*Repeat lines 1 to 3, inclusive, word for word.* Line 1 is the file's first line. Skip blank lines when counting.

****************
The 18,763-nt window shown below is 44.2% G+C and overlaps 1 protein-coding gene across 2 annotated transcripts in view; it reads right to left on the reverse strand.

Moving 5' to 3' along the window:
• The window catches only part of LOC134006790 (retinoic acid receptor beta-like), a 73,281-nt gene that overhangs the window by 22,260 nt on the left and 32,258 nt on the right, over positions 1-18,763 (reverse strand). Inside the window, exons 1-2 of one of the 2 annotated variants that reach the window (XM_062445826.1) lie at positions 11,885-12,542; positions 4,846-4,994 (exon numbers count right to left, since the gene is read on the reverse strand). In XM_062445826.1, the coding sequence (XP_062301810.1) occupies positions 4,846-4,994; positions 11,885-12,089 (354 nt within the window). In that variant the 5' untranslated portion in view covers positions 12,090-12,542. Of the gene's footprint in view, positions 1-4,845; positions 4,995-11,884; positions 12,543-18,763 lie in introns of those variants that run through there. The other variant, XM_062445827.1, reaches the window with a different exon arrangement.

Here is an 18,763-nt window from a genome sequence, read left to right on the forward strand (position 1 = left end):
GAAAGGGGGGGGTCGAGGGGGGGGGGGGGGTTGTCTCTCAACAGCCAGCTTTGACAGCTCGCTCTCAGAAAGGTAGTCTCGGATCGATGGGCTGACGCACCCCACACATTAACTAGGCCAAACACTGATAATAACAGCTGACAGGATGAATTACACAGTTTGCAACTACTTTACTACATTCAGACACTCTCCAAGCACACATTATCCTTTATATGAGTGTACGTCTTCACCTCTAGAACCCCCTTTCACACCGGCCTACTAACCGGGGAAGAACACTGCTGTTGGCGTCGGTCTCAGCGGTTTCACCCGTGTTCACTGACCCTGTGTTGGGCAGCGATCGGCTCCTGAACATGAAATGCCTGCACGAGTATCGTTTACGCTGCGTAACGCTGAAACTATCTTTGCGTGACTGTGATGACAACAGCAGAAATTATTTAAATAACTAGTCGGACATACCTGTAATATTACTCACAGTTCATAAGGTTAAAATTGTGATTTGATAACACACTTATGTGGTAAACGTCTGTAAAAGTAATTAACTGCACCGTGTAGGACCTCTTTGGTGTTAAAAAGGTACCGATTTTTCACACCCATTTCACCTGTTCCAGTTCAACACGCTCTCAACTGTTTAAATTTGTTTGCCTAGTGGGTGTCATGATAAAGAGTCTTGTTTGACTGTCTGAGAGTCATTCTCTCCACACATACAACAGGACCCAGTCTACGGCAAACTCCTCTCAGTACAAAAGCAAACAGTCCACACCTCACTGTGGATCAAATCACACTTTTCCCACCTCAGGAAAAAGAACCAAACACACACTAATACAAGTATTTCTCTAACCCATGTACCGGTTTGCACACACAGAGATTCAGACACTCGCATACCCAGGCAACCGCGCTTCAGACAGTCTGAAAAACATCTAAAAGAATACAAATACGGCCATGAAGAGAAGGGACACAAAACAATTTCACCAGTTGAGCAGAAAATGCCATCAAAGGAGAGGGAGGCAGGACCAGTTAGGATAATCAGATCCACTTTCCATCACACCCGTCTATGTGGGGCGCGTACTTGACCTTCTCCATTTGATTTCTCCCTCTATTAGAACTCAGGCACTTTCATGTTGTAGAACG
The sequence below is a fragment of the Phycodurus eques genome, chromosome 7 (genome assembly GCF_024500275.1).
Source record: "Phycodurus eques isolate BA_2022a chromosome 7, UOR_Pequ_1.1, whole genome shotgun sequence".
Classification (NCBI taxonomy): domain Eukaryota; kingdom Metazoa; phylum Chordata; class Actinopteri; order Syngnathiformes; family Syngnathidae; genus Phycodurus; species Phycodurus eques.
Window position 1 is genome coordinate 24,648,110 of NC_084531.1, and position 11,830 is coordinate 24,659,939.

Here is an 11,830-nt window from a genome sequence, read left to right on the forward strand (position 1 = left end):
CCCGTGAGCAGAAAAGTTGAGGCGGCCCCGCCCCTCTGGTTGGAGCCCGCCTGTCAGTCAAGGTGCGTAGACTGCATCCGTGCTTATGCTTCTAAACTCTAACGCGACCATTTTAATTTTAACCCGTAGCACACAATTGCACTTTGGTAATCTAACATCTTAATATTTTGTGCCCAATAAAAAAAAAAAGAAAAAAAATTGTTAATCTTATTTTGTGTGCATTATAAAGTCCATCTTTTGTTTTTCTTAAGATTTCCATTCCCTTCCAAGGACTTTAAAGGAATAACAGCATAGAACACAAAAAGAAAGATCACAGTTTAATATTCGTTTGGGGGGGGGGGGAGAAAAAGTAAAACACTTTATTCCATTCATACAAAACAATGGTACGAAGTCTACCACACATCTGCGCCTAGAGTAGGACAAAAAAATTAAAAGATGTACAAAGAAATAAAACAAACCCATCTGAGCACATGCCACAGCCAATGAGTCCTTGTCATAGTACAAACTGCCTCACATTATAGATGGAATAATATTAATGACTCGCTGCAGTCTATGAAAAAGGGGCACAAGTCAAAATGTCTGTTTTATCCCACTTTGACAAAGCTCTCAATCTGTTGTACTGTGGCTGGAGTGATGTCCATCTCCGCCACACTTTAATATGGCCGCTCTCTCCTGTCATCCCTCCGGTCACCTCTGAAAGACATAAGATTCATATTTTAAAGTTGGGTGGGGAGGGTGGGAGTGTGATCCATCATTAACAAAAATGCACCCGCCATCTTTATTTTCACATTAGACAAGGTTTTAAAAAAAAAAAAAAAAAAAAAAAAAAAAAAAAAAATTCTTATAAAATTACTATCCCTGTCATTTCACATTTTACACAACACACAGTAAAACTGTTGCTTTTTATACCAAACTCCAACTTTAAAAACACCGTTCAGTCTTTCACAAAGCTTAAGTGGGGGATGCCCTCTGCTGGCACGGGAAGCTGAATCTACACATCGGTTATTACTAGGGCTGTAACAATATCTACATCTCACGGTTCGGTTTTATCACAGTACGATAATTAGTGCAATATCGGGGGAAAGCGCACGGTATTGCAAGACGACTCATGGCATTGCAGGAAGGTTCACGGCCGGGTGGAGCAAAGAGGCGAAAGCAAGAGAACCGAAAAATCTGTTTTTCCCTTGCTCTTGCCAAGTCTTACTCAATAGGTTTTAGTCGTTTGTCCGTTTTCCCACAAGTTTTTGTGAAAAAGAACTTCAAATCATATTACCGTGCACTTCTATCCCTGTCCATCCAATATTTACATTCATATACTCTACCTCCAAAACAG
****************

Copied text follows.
The 18,763-nt window shown below is 44.2% G+C and overlaps 1 protein-coding gene across 2 annotated transcripts in view; it reads right to left on the reverse strand.

Moving 5' to 3' along the window:
• The window catches only part of LOC134006790 (retinoic acid receptor beta-like), a 73,281-nt gene that overhangs the window by 22,260 nt on the left and 32,258 nt on the right, over positions 1-18,763 (reverse strand). Inside the window, exons 1-2 of one of the 2 annotated variants that reach the window (XM_062445826.1) lie at positions 11,885-12,542; positions 4,846-4,994 (exon numbers count right to left, since the gene is read on the reverse strand). In XM_062445826.1, the coding sequence (XP_062301810.1) occupies positions 4,846-4,994; positions 11,885-12,089 (354 nt within the window). In that variant the 5' untranslated portion in view covers positions 12,090-12,542. Of the gene's footprint in view, positions 1-4,845; positions 4,995-11,884; positions 12,543-18,763 lie in introns of those variants that run through there. The other variant, XM_062445827.1, reaches the window with a different exon arrangement.